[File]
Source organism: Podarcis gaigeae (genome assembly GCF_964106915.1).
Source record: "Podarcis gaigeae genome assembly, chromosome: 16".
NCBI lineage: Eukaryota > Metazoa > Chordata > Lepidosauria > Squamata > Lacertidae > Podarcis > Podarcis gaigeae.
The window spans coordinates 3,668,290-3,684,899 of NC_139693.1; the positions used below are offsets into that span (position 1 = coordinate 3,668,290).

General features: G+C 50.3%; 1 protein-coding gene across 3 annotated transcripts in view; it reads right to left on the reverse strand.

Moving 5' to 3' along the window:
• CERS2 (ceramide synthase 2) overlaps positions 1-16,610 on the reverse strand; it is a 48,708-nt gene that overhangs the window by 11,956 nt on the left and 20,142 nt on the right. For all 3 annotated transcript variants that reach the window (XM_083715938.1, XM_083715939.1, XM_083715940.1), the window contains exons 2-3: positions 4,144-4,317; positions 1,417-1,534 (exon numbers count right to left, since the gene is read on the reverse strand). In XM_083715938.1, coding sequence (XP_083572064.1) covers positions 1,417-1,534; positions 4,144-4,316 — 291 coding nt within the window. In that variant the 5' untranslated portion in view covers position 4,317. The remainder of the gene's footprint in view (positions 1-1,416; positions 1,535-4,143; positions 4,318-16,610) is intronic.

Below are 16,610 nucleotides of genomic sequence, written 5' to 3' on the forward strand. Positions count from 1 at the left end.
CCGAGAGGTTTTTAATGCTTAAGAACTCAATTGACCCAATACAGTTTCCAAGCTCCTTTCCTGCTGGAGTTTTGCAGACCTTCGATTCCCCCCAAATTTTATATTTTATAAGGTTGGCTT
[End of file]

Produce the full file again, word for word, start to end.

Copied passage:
Source organism: Podarcis gaigeae (genome assembly GCF_964106915.1).
Source record: "Podarcis gaigeae genome assembly, chromosome: 16".
NCBI lineage: Eukaryota > Metazoa > Chordata > Lepidosauria > Squamata > Lacertidae > Podarcis > Podarcis gaigeae.
The window spans coordinates 3,668,290-3,684,899 of NC_139693.1; the positions used below are offsets into that span (position 1 = coordinate 3,668,290).

General features: G+C 50.3%; 1 protein-coding gene across 3 annotated transcripts in view; it reads right to left on the reverse strand.

Moving 5' to 3' along the window:
• CERS2 (ceramide synthase 2) overlaps positions 1-16,610 on the reverse strand; it is a 48,708-nt gene that overhangs the window by 11,956 nt on the left and 20,142 nt on the right. For all 3 annotated transcript variants that reach the window (XM_083715938.1, XM_083715939.1, XM_083715940.1), the window contains exons 2-3: positions 4,144-4,317; positions 1,417-1,534 (exon numbers count right to left, since the gene is read on the reverse strand). In XM_083715938.1, coding sequence (XP_083572064.1) covers positions 1,417-1,534; positions 4,144-4,316 — 291 coding nt within the window. In that variant the 5' untranslated portion in view covers position 4,317. The remainder of the gene's footprint in view (positions 1-1,416; positions 1,535-4,143; positions 4,318-16,610) is intronic.

Below are 16,610 nucleotides of genomic sequence, written 5' to 3' on the forward strand. Positions count from 1 at the left end.
CCGAGAGGTTTTTAATGCTTAAGAACTCAATTGACCCAATACAGTTTCCAAGCTCCTTTCCTGCTGGAGTTTTGCAGACCTTCGATTCCCCCCAAATTTTATATTTTATAAGGTTGGCTT